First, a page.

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Pompeo: The Chinese People Want a Different Path Than the Communist Party

Neil Campbell
Neil lives in Canada and writes about society and politics.
Published: January 6, 2021
Mike Pompeo says the Chinese people want a different path than Communism
Former U.S. Secretary of State Mike Pompeo speaks during a joint press conference with Britain's Foreign Secretary Dominic Raab at Lancaster House on July 21, 2020 in London, England. (Image: by Peter Summers — WPA Pool / Getty Images)

In a recent interview, U.S. Secretary of State Mike Pompeo described America’s rapidly shifting policies toward Beijing, saying: “We’ve now changed fundamentally how I think the West looks at China.”

Speaking to Jan Jekielek, host of The Epoch TimesAmerican Thought Leaders on Jan. 4, Pompeo highlighted his administration’s emphasis on human rights and religious freedom as a cornerstone in their relationship with Communist China — something he has often said was ignored by previous U.S. administrations at the world’s peril. 

“It’s at the center of every civilization, this idea that human beings have inherent dignity because of their humanness,” he said. “And if you get that piece wrong, bad things flow from that. Lots of diplomatic things — military bedlam — lots of bad things flow from that.” 

Pompeo, whose State Department recently took the unprecedented step of sanctioning Chinese Communist Party (CCP) officials for the 21-year-long persecution of Falun Gong, singled out the regime’s crusade against freedom of religion through its heavy persecution of Uyghur Muslims in Xinjiang and people of faith in Mongolia, the continual suppression of Tibet, and Christians across the country through the “Sinicization” of the Bible — that is, the Party’s revision of the holy text to fit “socialist core values.” He described the atrocities as “fundamental affronts to human dignity” and “a hallmark of authoritarian regimes.”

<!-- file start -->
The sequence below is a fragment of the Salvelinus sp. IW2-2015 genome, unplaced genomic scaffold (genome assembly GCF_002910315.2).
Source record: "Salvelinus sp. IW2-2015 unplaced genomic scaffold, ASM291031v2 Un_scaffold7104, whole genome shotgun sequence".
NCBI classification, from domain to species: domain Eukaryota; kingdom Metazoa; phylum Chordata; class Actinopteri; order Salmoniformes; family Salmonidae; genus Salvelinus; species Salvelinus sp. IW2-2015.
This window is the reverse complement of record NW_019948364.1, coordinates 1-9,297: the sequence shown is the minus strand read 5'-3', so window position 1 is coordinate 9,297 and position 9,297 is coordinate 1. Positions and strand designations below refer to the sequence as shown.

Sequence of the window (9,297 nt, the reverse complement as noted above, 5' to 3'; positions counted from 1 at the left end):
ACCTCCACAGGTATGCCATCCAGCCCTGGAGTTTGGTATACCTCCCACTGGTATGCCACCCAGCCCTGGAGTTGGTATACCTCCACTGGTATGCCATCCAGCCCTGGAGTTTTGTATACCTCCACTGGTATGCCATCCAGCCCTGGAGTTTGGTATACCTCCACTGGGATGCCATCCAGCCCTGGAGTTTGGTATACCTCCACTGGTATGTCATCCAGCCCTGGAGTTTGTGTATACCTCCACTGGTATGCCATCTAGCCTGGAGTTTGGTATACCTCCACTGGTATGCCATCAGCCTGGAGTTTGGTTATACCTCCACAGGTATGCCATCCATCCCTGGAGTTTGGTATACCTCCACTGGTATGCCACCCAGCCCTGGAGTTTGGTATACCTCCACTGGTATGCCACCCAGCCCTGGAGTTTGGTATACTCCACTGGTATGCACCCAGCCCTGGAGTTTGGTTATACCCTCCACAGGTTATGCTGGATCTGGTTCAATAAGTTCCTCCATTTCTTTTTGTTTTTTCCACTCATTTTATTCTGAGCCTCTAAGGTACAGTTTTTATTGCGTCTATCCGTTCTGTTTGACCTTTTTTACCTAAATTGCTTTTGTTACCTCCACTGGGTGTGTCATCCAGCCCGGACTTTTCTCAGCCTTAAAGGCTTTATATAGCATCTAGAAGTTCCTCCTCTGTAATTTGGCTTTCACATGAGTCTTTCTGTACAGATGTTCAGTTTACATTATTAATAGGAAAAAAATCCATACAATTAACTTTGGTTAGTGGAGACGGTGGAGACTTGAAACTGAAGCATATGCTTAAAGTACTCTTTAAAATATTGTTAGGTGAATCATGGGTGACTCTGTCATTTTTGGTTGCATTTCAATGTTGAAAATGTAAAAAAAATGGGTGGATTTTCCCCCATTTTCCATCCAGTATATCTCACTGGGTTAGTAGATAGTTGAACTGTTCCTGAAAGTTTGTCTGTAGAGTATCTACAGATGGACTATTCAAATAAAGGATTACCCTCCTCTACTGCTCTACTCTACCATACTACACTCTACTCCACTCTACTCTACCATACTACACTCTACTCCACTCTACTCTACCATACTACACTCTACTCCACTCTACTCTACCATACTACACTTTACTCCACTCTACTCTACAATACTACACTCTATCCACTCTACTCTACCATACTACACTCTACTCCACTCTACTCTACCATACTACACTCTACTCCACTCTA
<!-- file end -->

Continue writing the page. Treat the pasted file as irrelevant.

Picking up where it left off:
“We’ve known the nature of this regime,” Pompeo said. “And frankly freedom-loving people across the world have known the nature of authoritarian regimes throughout history and yet we ignored it.” 

“And General Secretary Xi Jinping is no different. He knows that he has to extend ever-increasing power and control in order to maintain his capacity to rule. And that shuts out the important space that religious freedom should have for every human being in the world.”

Pompeo expressed his pride in the work of the State Department, President Donald Trump, and the administration behind them have done to deter the CCP’s desecration of freedom of religion: “I am confident that the world will keep up this drumbeat demanding simply that the Chinese Communist Party permit people to exercise their God-given rights to practice and to — and not practice their faith in the way that they so choose.”

China is not the Chinese Communist Party

Secretary Pompeo drew a demarcation between the Chinese people and the Communist Party that has controlled the country for more than 70 years.